So, I just got back from another trip. This one was to Arizona. My plan was to attend a book fair and visit some friends. Like just about everything else, the book fair was canceled, but friendship is something that defies cancellation, and times like these put into perspective how important friends are.
When I left for Tucson, there was no national emergency, the restaurants were still open, and the borders had not been shut. That all changed very quickly, as we know, with each day bringing a new, dramatic development. When it was time to come home, getting on an airplane was not an easy move.
The spread of the virus is not — not yet, anyway — as extensive in the Southwest as on the East Coast. When I left Tucson, there were four cases of the coronavirus in Pima County. But word of the emergency is being taken as seriously there as anywhere, as evidenced by morning lines at Trader Joe’s and empty shelves at supermarkets and pharmacies. Tucson is not a pedestrian city, so it was hard to tell by foot traffic unless you headed downtown to the university area, which was as empty as the streets in New England.
A recent editorial in these pages advised taking advantage of the many outdoor opportunities available locally. We are fortunate in Connecticut to be but moments away from a state park or beach, and diversions that accommodate the warning against congregating.
It is a strange challenge: humans are naturally inclined to get together. But we are also naturally inclined to respond to the beauty of our world, and now may be the best time ever to explore that inclination.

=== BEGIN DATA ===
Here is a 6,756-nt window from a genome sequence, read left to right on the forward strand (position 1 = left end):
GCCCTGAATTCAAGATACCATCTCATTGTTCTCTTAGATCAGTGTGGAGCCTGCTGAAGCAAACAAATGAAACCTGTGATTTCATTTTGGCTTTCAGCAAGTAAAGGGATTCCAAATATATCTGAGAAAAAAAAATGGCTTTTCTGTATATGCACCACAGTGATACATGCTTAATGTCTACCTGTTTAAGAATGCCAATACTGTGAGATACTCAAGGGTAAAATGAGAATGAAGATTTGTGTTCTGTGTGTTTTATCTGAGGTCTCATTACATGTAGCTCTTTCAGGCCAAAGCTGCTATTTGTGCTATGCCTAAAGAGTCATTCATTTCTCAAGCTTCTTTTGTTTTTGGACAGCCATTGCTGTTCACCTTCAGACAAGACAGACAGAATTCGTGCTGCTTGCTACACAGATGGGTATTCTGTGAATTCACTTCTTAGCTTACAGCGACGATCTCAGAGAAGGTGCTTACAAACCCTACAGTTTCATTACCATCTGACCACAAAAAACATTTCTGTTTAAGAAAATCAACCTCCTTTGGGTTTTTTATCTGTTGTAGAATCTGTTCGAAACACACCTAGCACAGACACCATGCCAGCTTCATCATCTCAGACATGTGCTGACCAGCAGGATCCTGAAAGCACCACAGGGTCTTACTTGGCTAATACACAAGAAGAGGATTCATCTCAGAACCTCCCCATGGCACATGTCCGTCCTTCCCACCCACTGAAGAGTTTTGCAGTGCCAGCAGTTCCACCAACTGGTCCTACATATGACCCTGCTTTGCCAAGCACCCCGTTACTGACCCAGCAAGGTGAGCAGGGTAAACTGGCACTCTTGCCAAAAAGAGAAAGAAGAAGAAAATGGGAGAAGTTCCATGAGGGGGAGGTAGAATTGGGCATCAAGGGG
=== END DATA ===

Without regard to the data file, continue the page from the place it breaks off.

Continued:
The virus infects us in more ways than physical health. The impact on finances and jobs, etc., is being well documented, but I think it’s safe to say it’s affecting every aspect of our lives. While I was away, on vacation (though it was a strange vacation, indeed) I had the chance to contemplate the tricky balance between staying informed, more essential now than ever, and not being overwhelmed by frightening information.
So I would watch the news, but also take hikes, go bird watching, and explore. I was lucky to be able to play a round of golf at a course that straddles the mountains — and I learned something very interesting there.
I’ve long been — let’s see — discombobulated by an intrinsic complication when it comes to golf. Playing a round means spending the majority of one’s day in the open, often in a beautiful setting in lovely weather, a great opportunity to gather in the pleasures of creation and to count one’s lucky stars for being alive in the world.
But golf, as anyone who has ever tried to play it will tell you, and anyone who plays even at a level of greatness will tell you, is a very difficult endeavor. You have to focus on what you are doing. That focus is the whole point.
So, there I was. The course I was playing was amid natural wonder, but instead of scanning the blue skies for hawks I was wondering whether a five iron was going to carry the pond in front of me and whether the green was sloping one way or the other.
And for once, at least, I appreciated the diversion. Every once in a while I would look around and think, gosh, it’s great here, but what was more relieving was that I was able to get away from everything, at least for a moment, by taking the route of intense focus and worrying about that putt. That struck me as healthy.
Golf may not be your thing, but hopefully there’s something out there that suits the purpose. My recommendation is that it’s worth a try.
Reach Jeffery Kurz at 203-317-2213, or firstname.lastname@example.org.